Then, if you'll permit me, my favorite Pac‑12 player, Larry Scott from Oregon State, aside from having a great name, Larry's going to graduate this year, and he's also the first in his family to graduate with a college degree. He says that being a student‑athlete has taught him to give a hundred percent in everything, both on and off the field.
Washington's Deontae Cooper has already graduated with degrees in ethnic studies and communication. He's now pursuing his masters degree.
Colorado's Stephane Nembot, a native of Cameroon speaks three languages and nine African dialects. He holds a 3.3 GPA in international affairs. Dreams of returning to Africa to help developing communities.
Mike Bercovici from Arizona State earned hissing degree from Arizona State's sports business law masters program this year. He's going to leave Arizona State with not one, but with two degrees. His teammate, Jordan Simone was a walk‑on at ASU who worked his way up to earn a scholarship, and is now one of the best safeties in the country, earning the opportunity to represent this team here at Pac‑12 Media Days.
UCLA's representative, Jake Brendel, devotes his spare time to community service through his work with children with developmental disabilities, our nation's veterans and local school children.
These individuals and many, many more like them make their schools and this conference and this Commissioner proud every single day. As much as they might wow us on the football field, they are and will be in the future so much more than that.
So as we get ready for another season of incredible Pac‑12 football, I want to salute our student‑athletes and the leaders that they are becoming and ask that all of you here today take note. These are students for whom competing in athletics has created enormous opportunity, access to a first class education and important life lessons. It's through all of us that they'll be successful in life after football and grow into our leaders of tomorrow.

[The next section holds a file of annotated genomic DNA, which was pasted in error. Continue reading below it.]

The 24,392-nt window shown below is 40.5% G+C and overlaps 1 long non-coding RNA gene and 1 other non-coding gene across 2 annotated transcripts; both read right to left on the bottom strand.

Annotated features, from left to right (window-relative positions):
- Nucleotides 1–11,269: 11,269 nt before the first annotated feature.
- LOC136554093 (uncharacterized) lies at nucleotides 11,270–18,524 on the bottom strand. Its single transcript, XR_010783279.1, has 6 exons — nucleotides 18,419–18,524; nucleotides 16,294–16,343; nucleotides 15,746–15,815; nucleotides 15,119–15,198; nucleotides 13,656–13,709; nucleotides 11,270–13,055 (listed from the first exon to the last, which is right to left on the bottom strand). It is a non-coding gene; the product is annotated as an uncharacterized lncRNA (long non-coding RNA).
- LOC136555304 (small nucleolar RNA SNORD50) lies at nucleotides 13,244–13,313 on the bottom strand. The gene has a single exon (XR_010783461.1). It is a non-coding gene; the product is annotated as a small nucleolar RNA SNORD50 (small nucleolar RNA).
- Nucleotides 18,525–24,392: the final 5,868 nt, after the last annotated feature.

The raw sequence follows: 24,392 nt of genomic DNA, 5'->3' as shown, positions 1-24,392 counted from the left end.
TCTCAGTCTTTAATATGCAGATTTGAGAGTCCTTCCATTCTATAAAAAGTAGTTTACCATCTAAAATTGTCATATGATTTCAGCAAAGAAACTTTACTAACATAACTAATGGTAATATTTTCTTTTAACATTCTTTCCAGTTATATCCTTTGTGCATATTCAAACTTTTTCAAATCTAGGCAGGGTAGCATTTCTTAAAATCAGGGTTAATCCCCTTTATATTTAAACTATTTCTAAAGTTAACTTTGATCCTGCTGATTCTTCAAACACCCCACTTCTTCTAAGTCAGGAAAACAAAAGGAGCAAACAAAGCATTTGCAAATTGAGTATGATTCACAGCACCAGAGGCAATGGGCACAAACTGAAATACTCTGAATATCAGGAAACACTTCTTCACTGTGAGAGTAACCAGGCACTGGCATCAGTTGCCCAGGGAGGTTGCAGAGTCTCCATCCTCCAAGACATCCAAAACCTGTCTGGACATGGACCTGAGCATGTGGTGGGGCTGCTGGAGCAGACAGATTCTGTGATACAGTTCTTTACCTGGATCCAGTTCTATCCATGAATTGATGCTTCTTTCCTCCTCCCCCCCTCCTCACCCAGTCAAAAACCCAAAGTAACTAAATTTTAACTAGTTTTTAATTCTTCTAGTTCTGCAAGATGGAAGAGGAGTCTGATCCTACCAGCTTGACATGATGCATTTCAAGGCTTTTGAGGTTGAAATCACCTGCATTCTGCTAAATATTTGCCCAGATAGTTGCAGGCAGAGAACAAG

Thank you all for being here, and thanks to Warner Bros. for making this great facility available to us. I hope you enjoy your two days on the lot, and I look forward to seeing you throughout the season. Now I look forward to taking some of your questions.

Q. Nine of the 25 most penalized tames last year in FCS were in the Pac‑12. There seems to be a perception of overzealousness by officiating crews. I'm wondering if you think it's a case of overzealousness, or if there's a lack of discipline on the teams?
LARRY SCOTT: Well, it's something we track and something we talk about regularly with our coaches. I don't think it's overzealousness, but there is a certain style of play in the Pac‑12 that's led itself to certain types of penalties, holding and others. And that is the very open, fast‑paced, multiple plays, lot of throwing plays types of offense a lot of our teams are known for. We do tend to run more plays than other conferences.
As we've looked at it, that is one of the criteria that we've identified that's probably always going to lend itself to more penalties. There is a direct correlation between the number of offensive plays that you run and the number of penalties.
Aside from that, I'm sure every conference has their own style of calling, but it's something we look at, but not something‑‑ we have not come to the same conclusion that was underlying your question.

Q. If I could follow up with that, I'm talking about specifically, for example I think there was a play either last year or the year before where they were measuring for the first down, and it was clearly about an inch and a half of space between the stick and the ball, and the Pac‑12 crew determined that it was a first down. Stuff like that is giving the crews or a particular crew I should say, the perception of inconsistent officiating. I'm wondering if that's been addressed at all by you?